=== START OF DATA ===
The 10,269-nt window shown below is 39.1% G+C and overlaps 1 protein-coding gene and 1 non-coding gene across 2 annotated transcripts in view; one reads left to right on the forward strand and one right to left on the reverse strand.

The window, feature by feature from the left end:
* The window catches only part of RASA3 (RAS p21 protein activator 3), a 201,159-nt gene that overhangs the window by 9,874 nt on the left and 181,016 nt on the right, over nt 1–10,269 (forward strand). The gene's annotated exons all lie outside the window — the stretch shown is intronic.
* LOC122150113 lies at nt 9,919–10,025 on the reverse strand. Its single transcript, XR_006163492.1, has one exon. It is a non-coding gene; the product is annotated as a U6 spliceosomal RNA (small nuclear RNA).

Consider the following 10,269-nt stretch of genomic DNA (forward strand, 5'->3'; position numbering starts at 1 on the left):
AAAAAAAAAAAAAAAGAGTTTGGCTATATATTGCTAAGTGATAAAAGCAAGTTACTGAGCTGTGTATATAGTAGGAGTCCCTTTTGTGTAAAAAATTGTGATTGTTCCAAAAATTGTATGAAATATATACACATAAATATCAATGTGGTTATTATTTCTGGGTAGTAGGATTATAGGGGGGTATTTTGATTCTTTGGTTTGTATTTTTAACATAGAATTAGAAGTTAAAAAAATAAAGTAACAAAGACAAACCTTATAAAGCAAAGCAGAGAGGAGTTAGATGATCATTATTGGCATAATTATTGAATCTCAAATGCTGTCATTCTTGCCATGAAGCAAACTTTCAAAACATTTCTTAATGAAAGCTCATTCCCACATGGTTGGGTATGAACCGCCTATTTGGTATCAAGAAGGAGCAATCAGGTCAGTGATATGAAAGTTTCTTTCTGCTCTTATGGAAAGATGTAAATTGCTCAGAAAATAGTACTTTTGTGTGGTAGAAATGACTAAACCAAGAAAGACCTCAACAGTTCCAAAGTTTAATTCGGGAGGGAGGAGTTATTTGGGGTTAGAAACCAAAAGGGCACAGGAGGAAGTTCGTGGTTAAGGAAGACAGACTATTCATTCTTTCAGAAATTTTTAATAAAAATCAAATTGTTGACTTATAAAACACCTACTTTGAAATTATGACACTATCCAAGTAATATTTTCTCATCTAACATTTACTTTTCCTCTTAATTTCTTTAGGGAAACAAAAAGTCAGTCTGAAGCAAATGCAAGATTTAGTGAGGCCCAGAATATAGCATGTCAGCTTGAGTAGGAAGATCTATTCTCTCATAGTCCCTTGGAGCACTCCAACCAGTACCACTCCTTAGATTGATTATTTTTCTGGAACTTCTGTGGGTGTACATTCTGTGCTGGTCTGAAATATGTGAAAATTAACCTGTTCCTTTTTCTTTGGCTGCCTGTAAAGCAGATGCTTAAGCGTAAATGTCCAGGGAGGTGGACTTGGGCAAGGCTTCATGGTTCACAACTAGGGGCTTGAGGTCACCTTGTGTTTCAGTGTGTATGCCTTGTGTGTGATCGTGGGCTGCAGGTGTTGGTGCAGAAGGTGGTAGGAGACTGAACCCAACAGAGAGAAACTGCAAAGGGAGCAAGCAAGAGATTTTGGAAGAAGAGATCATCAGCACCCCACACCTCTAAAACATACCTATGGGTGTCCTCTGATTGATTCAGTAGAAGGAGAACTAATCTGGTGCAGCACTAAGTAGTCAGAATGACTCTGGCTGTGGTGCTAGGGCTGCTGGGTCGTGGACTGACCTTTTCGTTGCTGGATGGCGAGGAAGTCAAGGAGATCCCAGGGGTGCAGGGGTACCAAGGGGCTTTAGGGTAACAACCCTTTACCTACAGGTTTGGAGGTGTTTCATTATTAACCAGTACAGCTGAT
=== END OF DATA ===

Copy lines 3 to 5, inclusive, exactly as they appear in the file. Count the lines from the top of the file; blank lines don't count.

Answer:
* The window catches only part of RASA3 (RAS p21 protein activator 3), a 201,159-nt gene that overhangs the window by 9,874 nt on the left and 181,016 nt on the right, over nt 1–10,269 (forward strand). The gene's annotated exons all lie outside the window — the stretch shown is intronic.
* LOC122150113 lies at nt 9,919–10,025 on the reverse strand. Its single transcript, XR_006163492.1, has one exon. It is a non-coding gene; the product is annotated as a U6 spliceosomal RNA (small nuclear RNA).

Consider the following 10,269-nt stretch of genomic DNA (forward strand, 5'->3'; position numbering starts at 1 on the left):